“Except for international agreements governing the International Space Station, protection of intellectual property in outer space has received minimal attention. Many questions and issues have yet to be resolved in the courts across the world.”
The commercialization of space flight and space exploration has given rise to many inventions being deployed into outer space and onto celestial bodies. Inventors seeking to enforce their patent rights are challenged by the territorial nature of intellectual property laws. The current treaties do not protect the inventors’ rights against infringement.
Foundations of Space Law
The foundation for Space Law is based on a series of International Treaties beginning in 1967. Four additional international treaties have received multinational agreement or ratification. These treaties are known as the “Big Five”.
The “Outer Space Treaty“, Treaty on Principles Governing the Activities of States in the Exploration and Use of Outer Space, including the Moon and Other Celestial Bodies, entered into force on October 10, 1967. The treaty declared Outer Space, the Moon, and other celestial bodies res communes, that is, “things common to all; things that cannot be owned or appropriated, such as light, air, and the sea.” The treaty declared that outer space and the celestial bodies shall be used for peaceful purposes. It makes States responsible for the Outer Space activities of government agencies and non-government entities within their territorial jurisdiction. Article VIII states that the State party launching an object into Outer Space retains jurisdiction and control over that object.
The “Rescue Agreement“, Agreement on the Rescue of Astronauts, the Return of Astronauts and Return of Objects Launched into Outer Space, entered into force on December 3, 1968. The treaty affords special status to Astronauts and Cosmonauts. Parties are required to render assistance to astronauts making an emergency landing due to accidents or other exigent circumstances. It assures prompt and safe return of astronauts and other objects launched into outer space.
The “Liability Convention“, Convention on International Liability for Damage Caused by Space Objects, entered into force on September 1, 1972. The treaty imposes absolute liability on “launching States” for any damage on the surface of the Earth caused by “space objects” launched by or from that State. Liability for damage not on the surface of the Earth is fault based.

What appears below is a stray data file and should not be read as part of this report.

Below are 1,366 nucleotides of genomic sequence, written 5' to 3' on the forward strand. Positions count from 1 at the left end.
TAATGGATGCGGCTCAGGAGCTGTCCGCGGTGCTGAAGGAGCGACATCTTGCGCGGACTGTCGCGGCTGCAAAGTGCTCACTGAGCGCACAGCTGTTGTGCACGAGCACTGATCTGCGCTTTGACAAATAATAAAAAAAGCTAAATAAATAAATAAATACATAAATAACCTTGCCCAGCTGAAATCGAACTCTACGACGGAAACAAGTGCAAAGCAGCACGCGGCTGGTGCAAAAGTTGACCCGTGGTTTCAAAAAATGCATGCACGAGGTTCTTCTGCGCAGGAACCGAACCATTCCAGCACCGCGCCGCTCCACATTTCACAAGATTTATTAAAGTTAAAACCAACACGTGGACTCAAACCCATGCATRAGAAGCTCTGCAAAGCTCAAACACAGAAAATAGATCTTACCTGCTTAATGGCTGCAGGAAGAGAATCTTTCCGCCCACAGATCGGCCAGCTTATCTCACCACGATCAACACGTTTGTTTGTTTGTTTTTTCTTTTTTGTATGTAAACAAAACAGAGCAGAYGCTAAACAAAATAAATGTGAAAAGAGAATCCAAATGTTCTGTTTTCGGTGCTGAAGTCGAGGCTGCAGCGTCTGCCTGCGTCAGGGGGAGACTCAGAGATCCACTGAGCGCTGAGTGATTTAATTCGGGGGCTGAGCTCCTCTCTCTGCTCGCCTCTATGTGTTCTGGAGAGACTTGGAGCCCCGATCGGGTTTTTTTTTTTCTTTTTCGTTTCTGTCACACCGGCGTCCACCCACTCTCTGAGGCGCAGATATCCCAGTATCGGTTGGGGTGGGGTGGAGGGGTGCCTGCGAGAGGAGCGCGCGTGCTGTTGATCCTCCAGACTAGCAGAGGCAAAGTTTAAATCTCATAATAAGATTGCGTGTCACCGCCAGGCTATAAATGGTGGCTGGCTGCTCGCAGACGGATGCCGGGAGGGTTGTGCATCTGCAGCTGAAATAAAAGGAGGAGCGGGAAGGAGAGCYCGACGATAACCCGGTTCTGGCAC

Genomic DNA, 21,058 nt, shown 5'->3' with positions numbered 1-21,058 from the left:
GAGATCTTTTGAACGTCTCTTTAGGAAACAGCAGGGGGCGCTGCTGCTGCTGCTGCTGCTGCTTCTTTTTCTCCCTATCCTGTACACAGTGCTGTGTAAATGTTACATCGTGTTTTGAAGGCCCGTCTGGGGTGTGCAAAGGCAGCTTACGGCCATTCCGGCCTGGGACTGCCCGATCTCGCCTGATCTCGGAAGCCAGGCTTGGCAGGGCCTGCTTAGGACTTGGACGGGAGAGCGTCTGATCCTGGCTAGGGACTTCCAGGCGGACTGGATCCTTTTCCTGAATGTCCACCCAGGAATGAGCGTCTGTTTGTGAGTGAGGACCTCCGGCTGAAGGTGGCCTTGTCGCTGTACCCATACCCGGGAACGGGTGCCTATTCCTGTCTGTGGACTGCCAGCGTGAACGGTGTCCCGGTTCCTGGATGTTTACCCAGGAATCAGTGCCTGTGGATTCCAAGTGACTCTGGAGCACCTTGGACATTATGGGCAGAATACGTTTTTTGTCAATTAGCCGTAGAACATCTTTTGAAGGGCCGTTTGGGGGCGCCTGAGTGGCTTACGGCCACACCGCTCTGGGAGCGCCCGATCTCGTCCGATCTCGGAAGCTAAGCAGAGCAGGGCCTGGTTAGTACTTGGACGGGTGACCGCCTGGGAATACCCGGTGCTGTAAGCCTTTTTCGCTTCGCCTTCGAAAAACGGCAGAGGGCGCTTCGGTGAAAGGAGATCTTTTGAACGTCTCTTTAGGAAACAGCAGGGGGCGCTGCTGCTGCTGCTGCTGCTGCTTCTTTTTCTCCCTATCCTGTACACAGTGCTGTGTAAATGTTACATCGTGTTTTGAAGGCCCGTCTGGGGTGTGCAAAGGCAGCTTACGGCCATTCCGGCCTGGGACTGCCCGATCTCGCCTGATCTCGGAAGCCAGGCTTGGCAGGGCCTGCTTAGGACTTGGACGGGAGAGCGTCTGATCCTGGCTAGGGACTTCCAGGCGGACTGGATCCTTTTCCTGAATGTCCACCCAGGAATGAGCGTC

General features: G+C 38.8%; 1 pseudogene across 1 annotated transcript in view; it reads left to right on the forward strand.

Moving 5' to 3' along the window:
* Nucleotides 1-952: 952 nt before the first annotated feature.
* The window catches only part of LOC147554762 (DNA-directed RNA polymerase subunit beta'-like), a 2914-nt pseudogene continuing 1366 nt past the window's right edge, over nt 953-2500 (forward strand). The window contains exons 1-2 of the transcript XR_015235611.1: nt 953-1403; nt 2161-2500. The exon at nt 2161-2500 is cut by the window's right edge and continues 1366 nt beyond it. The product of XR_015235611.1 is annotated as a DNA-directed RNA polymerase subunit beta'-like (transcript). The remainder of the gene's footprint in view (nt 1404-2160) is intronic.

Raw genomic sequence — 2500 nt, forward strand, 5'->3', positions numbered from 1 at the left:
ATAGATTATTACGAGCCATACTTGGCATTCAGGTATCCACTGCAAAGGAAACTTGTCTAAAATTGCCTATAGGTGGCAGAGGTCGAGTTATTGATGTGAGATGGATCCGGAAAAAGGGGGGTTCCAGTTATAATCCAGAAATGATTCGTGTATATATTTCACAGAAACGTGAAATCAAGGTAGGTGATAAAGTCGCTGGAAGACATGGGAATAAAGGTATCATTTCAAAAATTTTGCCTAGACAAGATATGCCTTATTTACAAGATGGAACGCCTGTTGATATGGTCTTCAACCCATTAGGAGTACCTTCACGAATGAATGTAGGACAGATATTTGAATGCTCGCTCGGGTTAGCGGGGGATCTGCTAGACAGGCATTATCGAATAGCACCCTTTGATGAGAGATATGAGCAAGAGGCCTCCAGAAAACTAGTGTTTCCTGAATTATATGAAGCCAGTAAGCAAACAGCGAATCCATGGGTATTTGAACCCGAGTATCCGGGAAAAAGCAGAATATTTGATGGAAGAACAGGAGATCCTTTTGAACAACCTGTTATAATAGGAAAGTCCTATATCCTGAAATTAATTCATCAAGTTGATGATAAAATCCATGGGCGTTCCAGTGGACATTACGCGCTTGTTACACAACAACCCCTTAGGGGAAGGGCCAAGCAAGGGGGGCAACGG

The “Registration Convention“, Convention on Registration of Objects Launched into Outer Space, entered into force on September 15, 1976. The treaty requires “launching States” to maintain a registry of objects launched and report the same to the Secretary General of the United Nations.
The “Moon Agreement“, Agreement Governing the Activities of States on the Moon and Other Celestial Bodies, entered into force on July 11, 1984. This treaty contains similar provisions as the Outer Space Treaty. It enhances those provisions by including environmental protections for celestial bodies. It included international inspection privileges of any bases established on a celestial body.
What Space and the High Seas Have in Common
The article To Explore Outer Space: The Intellectual Property Frontier for Patents, noted the commonality in the language of the preambles of both the Outer Space Treaty and the Convention on the High Seas. International treaties govern the use of both Outer Space and the High Seas. The treaties have common language declaring res communes as the overarching legal principle for the government of activities and usage of the same.
The Convention on the High Seas states in Article I that “[t]he high seas being open to all nations, no state may validly purport to subject any part of them to its sovereignty.” The principle of res communes governs navigation and use of the high seas. Likewise, Articles I and II of The Outer Space Treaty state that no country may claim sovereignty over celestial bodies.
Flags of Convenience